Citations are extracted by the CitEc Project, subscribe to its RSS feed for this item.
    as


    Cited by:

    1. Osberg, Lars, 2013. "Instability implications of increasing inequality: Evidence from North America," Economic Modelling, Elsevier, vol. 35(C), pages 918-930.
    2. Brennan, Jordan, 2012. "NAFTA, Investiture and Redistribution. The Power Underpinnings of Trade and Investment Liberalization in Canada," EconStor Preprints 157833, ZBW - German National Library of Economics.
    3. Heiko Müller & Caren Sureth, 2009. "Income tax statistics analysis: A comparison of microsimulation versus group simulation," International Journal of Microsimulation, International Microsimulation Association, vol. 2(1), pages 32-48.
    4. Andrew Leigh, 2005. "Deriving Long-Run Inequality Series from Tax Data," The Economic Record, The Economic Society of Australia, vol. 81(s1), pages 58-70, August.
    5. Spencer Bastani & Sören Blomquist & Luca Micheletto, 2013. "The Welfare Gains Of Age‐Related Optimal Income Taxation," International Economic Review, Department of Economics, University of Pennsylvania and Osaka University Institute of Social and Economic Research Association, vol. 54, pages 1219-1249, November.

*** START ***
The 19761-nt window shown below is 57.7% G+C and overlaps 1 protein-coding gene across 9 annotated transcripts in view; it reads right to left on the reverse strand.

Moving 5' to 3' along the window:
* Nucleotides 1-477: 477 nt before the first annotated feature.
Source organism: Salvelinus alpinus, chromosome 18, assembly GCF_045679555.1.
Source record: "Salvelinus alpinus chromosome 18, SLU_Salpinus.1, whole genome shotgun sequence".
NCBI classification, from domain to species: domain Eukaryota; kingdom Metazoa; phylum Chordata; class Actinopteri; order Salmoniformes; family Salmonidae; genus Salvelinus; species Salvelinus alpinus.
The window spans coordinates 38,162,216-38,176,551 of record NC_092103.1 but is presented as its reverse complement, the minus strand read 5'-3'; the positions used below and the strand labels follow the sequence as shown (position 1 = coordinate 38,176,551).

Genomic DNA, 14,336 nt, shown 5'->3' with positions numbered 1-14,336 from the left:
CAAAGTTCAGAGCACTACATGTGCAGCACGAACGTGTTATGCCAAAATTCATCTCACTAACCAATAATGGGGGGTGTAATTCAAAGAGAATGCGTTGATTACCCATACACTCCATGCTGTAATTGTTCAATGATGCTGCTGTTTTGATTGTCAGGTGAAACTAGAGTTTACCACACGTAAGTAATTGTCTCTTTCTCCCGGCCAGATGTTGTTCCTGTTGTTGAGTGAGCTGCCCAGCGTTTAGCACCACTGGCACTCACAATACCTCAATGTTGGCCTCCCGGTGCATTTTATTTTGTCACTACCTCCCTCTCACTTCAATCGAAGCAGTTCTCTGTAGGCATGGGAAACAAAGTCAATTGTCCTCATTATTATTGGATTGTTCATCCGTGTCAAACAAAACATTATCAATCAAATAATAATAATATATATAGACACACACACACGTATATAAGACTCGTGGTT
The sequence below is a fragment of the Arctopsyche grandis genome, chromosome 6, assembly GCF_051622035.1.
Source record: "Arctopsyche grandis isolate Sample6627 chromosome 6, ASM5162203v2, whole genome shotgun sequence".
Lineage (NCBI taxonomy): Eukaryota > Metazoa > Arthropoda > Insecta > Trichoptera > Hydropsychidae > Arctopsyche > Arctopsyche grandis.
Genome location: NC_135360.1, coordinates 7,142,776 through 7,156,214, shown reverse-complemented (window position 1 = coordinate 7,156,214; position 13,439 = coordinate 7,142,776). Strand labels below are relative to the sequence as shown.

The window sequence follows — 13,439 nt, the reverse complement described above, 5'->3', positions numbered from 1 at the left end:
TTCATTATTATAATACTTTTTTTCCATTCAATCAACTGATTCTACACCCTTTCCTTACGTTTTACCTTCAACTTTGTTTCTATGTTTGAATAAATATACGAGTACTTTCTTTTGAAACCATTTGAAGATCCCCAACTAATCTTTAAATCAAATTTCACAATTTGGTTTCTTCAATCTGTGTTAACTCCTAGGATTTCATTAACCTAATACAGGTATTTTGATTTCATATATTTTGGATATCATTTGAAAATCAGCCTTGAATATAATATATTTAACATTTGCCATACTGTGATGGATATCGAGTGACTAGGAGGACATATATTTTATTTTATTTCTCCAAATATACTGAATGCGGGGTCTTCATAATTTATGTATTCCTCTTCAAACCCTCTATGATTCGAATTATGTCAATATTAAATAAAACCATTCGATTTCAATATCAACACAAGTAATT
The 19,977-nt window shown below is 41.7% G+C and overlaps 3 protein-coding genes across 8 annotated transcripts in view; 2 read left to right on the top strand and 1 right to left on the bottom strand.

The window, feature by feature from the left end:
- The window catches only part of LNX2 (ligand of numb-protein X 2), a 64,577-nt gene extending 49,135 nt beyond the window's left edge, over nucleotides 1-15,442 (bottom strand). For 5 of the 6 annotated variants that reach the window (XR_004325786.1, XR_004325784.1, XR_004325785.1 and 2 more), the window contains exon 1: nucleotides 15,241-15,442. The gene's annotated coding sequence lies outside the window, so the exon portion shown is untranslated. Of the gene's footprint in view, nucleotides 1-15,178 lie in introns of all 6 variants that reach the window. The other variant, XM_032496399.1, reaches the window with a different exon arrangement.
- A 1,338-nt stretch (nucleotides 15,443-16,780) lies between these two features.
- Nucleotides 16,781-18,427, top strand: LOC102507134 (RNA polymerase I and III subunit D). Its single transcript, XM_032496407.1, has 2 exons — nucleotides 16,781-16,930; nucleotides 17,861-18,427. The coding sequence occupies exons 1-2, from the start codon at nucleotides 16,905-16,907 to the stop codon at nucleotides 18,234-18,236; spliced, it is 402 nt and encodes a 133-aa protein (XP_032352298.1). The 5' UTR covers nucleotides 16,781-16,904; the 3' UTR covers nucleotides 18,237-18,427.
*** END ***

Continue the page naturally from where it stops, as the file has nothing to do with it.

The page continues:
6. Jess Benhabib & Alberto Bisin & Shenghao Zhu, 2011. "The Distribution of Wealth and Fiscal Policy in Economies With Finitely Lived Agents," Econometrica, Econometric Society, vol. 79(1), pages 123-157, January.
    7. Robert Andersen & M. McIvor, 2013. "GINI Country Report: Growing Inequalities and their Impacts in Canada," GINI Country Reports canada, AIAS, Amsterdam Institute for Advanced Labour Studies.
    8. Jess Benhabib & Alberto Bisin, 2006. "The distribution of wealth and redistributive policies," Levine's Working Paper Archive 122247000000001162, David K. Levine.
    9. Emmanuel Saez, 2004. "Reported Incomes and Marginal Tax Rates, 1960-2000: Evidence and Policy Implications," NBER Chapters,in: Tax Policy and the Economy, Volume 18, pages 117-174 National Bureau of Economic Research, Inc.